Common Eiders are large sea ducks with sloping foreheads. Breeding males generally have white cheeks and backs, black caps, sides, and bellies, and pistachio-colored napes (back of the neck).
Females are reddish-brown all-over with black barring on their breasts, backs, and wings. Juveniles and non-breeding males are chocolate brown with varying degrees of white coloring on their breasts and backs.
- Somateria mollisima
- Length: 23 – 27 in (58 – 69 cm)
- Weight: 78.4 oz (2222 g)
- Wingspan: 35 – 42 in (89 – 107 cm)
Common Eiders have six subspecies, four of which breed in North America and have slight differences between them.
Common Eiders breed in Canada and Alaska and parts of northern Europe and Asia. Some remain in those areas in winter all year, but others migrate south.
Habitat And Diet
You can find Common Eiders in marine or saltwater habitats that are near rocky coastlines. During the breeding season, you can find them in large colonies on coastal islands, islets, and shorelines with vegetation, shrubs, and stunted trees.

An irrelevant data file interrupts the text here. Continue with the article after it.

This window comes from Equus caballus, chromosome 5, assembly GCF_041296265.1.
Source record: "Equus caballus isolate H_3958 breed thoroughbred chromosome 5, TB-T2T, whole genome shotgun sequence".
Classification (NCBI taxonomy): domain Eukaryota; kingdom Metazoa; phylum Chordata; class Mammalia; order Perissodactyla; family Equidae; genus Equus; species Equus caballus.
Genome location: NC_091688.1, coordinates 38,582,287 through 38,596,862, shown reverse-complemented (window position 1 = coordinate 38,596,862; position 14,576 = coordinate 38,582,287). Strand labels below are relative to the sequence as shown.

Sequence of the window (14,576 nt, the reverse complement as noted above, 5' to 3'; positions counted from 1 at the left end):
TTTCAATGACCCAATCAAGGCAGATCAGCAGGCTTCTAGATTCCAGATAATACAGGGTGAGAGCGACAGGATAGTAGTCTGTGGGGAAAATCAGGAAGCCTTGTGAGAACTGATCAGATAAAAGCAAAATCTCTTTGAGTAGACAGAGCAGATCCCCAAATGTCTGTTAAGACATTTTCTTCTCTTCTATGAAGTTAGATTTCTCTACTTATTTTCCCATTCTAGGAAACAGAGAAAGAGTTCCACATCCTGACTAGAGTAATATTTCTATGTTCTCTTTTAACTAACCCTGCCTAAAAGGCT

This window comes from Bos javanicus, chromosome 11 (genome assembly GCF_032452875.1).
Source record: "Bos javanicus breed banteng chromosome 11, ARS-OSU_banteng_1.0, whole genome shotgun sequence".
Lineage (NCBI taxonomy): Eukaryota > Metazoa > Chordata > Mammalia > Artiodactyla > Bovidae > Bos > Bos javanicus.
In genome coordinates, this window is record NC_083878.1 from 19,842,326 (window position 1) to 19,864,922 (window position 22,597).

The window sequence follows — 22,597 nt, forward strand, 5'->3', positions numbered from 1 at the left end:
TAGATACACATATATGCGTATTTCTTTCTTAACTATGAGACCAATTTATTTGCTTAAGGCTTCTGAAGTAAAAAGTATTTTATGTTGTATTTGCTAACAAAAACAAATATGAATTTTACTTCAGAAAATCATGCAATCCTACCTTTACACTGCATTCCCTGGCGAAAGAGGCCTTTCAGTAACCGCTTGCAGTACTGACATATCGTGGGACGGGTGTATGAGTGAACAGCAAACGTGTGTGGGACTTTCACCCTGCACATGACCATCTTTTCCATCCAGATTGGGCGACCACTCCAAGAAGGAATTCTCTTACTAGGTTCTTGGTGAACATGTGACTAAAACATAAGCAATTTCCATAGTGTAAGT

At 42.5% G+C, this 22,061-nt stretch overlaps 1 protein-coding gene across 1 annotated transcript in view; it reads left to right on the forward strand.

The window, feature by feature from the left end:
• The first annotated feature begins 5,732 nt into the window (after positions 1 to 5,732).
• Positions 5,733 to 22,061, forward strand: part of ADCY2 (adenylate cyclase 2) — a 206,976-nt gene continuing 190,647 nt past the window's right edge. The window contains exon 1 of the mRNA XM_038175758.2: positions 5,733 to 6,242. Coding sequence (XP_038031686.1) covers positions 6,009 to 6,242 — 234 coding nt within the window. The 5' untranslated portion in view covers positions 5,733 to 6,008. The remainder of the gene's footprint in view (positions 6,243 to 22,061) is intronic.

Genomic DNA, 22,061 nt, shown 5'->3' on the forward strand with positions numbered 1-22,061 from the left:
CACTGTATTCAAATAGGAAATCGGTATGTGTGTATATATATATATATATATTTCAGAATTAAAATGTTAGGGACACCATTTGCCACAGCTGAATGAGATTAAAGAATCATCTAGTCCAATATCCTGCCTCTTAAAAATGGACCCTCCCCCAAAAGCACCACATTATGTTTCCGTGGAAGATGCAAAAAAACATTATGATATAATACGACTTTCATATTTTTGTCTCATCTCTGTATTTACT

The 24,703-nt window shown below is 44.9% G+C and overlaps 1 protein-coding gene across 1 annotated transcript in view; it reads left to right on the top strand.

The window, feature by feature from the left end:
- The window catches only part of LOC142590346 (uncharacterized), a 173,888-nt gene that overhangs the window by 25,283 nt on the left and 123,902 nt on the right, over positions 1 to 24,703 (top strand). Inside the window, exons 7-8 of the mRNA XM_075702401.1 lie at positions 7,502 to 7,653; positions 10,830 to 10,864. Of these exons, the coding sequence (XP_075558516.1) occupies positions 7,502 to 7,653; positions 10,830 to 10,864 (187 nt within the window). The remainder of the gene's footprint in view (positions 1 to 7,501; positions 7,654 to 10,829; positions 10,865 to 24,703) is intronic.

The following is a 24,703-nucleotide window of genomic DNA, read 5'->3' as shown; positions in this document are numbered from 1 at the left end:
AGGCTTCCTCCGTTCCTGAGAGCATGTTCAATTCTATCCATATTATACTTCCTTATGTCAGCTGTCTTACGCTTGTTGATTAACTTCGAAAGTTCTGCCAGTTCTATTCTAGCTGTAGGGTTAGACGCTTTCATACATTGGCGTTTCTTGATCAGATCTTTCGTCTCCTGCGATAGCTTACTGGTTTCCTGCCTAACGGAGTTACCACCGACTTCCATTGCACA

In winter, they settle in locations with rocky seafloors to easily forage for mollusks.
Common Eiders mainly eat mollusks, crustaceans, marine worms, and fish eggs. They forage at low tides and pry these mussels from rocks underwater with their strong, chisel-like bills.
They are able to swallow the mussels whole despite their shells. When eating crabs, they only eat their bodies and remove all of their legs and claws prior to eating.
Common Eider Calls:
Male Common Eider
Female Common Eider
Nests of Common Eiders are made by the females by creating a depression on the ground with their feet and belly. They usually choose a site that’s sheltered and mostly used in previous years.
They lay three to eight eggs and line the nest with their own down after laying the third egg. When they have to leave the nest, they cover the eggs with the down. The females incubate the eggs for about twenty-four to twenty-six days, with the males staying close for protection.
The Common Eider is also called St. Cuthbert’s Duck or Cuddy’s Duck because they were one of the first birds ever to gain protection laws as established by Saint Cuthbert in the year 676.